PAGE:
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Overall, Jupiter Ascending is a case of more being less. The film would have benefitted from being more streamlined and having a less complex fictional world, as this would reduce the need for lengthy exposition and plot-necessary kidnappings. Equally, it could have been an hour longer, allowing more time to display and explore the power structures and political infrastructure. And it would have been fascinating as the first instalment of a franchise, focused on a specific event that would have wider ramifications. The film’s financial failure makes this extremely unlikely (although never say never, this is Hollywood after all), but Jupiter Ascending remains an entertaining and remarkable noble failure.

Predictions and Preferences: Perspective on Oscar Nominations Part Three

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The sharp-eyed among you, and possibly the impatient, may have noticed that my previous posts on the Oscars neglected to give any verdict on the actual nominees for this year’s Academy Awards. Now that I’ve actually seen more of them, that will be rectified, just in time too. What I am NOT going to do, however, is declare that I know better than the Academy of Motion Picture Arts and Sciences and that they should obviously have nominated Pride over American Sniper, or that Michael Keaton should win because he is clearly so much better than Eddie Redmayne, and that if Julianne Moore doesn’t win it will be a travesty, etc. I hate it when individuals insist that their own singular opinions are more valid than the democratically voted Academy nominees and winners. You may disagree with the results of these votes, but that does not make you right, better or superior. I therefore offer my prediction of what I believe will win and what I would vote for if I were a member of AMPAS. If I have not seen enough of the nominees, I offer no opinion.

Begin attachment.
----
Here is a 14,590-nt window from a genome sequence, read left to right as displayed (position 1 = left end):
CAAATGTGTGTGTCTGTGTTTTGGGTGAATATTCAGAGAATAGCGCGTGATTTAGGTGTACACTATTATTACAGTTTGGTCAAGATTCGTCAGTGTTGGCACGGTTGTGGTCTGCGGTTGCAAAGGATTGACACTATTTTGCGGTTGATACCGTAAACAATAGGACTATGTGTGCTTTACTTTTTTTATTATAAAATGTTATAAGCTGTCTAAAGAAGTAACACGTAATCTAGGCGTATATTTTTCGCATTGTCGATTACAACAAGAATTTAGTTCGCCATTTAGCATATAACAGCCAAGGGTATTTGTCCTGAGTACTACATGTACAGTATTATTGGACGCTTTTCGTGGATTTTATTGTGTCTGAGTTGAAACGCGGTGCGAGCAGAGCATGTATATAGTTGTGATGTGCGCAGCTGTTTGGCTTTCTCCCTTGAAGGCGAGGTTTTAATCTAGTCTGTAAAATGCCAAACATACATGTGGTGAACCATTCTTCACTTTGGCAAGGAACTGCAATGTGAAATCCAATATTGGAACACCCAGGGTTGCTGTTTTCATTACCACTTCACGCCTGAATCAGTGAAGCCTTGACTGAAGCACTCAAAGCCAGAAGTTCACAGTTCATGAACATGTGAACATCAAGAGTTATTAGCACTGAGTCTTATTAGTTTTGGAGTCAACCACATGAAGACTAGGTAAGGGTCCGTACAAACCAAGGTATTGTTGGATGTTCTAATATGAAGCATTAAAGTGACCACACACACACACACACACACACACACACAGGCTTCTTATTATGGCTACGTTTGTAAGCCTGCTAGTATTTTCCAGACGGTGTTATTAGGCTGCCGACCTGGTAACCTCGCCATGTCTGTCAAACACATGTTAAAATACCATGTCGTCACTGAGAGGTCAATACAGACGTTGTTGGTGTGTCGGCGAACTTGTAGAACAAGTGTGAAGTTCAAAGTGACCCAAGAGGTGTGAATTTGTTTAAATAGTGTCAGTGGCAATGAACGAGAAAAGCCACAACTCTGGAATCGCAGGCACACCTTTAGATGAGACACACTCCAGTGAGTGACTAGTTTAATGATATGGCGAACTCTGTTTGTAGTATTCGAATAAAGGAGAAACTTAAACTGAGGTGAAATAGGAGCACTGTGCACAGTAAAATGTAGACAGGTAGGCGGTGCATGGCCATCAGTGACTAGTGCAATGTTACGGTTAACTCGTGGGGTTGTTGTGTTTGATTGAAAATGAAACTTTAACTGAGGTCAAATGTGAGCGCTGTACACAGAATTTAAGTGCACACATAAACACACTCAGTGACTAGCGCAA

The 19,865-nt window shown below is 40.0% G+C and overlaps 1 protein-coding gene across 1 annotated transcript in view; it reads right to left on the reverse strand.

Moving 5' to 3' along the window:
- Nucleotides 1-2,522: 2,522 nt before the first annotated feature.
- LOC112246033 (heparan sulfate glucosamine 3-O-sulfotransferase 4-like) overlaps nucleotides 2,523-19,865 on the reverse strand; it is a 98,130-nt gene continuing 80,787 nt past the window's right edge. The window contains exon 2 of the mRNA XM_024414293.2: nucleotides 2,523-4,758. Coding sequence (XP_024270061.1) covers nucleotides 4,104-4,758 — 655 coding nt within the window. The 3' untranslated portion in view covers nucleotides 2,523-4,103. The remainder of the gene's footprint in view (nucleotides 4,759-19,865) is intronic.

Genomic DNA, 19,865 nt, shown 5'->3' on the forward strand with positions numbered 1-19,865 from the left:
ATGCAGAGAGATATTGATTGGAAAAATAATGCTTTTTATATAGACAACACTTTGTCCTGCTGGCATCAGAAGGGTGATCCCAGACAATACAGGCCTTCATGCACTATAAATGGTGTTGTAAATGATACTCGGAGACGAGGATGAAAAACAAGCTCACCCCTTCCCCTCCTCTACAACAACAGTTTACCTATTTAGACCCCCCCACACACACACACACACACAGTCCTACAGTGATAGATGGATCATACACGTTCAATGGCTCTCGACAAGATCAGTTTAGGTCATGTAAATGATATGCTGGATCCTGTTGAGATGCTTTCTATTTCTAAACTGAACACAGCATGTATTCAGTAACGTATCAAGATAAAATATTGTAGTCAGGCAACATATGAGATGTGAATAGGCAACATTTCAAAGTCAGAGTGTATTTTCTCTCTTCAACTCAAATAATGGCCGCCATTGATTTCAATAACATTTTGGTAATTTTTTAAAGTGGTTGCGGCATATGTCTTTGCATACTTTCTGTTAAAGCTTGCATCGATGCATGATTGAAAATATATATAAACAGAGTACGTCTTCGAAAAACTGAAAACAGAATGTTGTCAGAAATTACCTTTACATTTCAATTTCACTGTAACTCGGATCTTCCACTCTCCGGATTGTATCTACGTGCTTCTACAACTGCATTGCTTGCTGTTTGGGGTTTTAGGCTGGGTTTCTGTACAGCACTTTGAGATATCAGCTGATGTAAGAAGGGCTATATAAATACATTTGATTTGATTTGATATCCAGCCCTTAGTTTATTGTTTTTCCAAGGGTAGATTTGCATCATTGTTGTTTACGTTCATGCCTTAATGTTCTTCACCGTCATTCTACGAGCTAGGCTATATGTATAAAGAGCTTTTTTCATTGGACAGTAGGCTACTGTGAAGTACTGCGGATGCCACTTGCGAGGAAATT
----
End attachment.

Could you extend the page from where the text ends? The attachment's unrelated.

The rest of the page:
Picture

best-pic_3166072kAmerican Sniper

Birdman

Boyhood

The Grand Budapest Hotel

The Imitation Game

Selma

The Theory of Everything

Whiplash

Based purely on content, the films most likely to win Best Picture are The Imitation Game and The Theory of Everything. The former is a true story about an important figure of the twentieth century, largely set during World War II. The latter is a true story about an important figure of the twentieth century who overcame great adversity. The adversity is significant here – The Theory of Everything presents Stephen Hawking’s story as one of triumph and the power of love, whereas The Imitation Game balances triumph with tragedy, as Alan Turing may have cracked the Enigma Code but submitted to chemical castration before committing suicide (according to the film). It is a sad fact that the Academy’s conservatism is likely to block The Imitation Game from Best Picture, as it is a film focused upon a homosexual. While such films have previously been nominated, such as Brokeback Mountain, Capote (both 2005) and The Kids are All Right (2010), they are yet to win Best Picture.